Quitting can help undo smoking’s consequences on bone health
Bone homeostasis is disturbed in smokers, though cessation seems to have a rescuing effect, a recent study has found.
Researchers conducted two human studies. The first included 471 pre- and post-menopausal women, of whom 54 were current smokers and 417 were nonsmokers. The second included 139 current smokers who were determined to quit. Osteocalcin and uncarboxylated osteocalcin (ucOC) were used as markers of bone homeostasis.
In the first study, the basic demographic characteristics were comparable between smokers and nonsmokers, but the latter group showed significantly greater bone mineral density (BMD).
Levels of osteocalcin and ucOC, both markers of bone formation, were comparable between smokers and nonsmokers. However, among pre-menopausal women, serum concentrations of tartrate resistant acid phosphatase 5b (TRACP5b), an indicator of osteoclastic bone resorption, were higher in smokers. On the other hand, serum N-terminal telopeptide of type 1 collagen (NTX), a different marker of resorption, was lowered in smokers.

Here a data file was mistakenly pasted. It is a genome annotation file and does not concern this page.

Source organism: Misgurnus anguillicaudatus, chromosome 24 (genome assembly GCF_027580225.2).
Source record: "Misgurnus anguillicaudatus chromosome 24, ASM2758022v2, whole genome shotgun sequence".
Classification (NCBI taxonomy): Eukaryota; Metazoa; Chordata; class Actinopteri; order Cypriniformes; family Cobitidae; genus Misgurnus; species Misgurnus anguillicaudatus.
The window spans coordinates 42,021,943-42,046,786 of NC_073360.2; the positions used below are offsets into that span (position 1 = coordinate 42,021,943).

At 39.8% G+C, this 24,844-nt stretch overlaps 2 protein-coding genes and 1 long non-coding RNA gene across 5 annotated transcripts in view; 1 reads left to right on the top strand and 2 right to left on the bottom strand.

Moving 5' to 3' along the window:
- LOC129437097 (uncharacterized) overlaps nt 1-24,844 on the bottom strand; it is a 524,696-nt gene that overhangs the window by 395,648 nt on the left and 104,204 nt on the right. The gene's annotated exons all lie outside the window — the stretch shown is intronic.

The second study uncovered a recovery effect due to cessation. Of the 139 participants, 54 men and 22 women reported that they had stopped smoking. Subsequent lab analyses found 47 participants saw statistical suppression of blood cotinine levels. These 47 patients were deemed to have successfully quit smoking.
While levels of urinary NTX and serum TRACP5b were unchanged after cessation, the researchers documented a significant spike in serum osteocalcin and ucOC, suggesting that quitting could potentially reverse the adverse effects of smoking on bone homeostasis.
“[W]e conclude that based on our findings, deleterious changes in bone homeostasis associated with smoking can be rescued by smoking cessation. Such changes in smoking behaviours should be encouraged as a potential means to improve bone metabolism and reduce risk of osteoporosis development,” they said.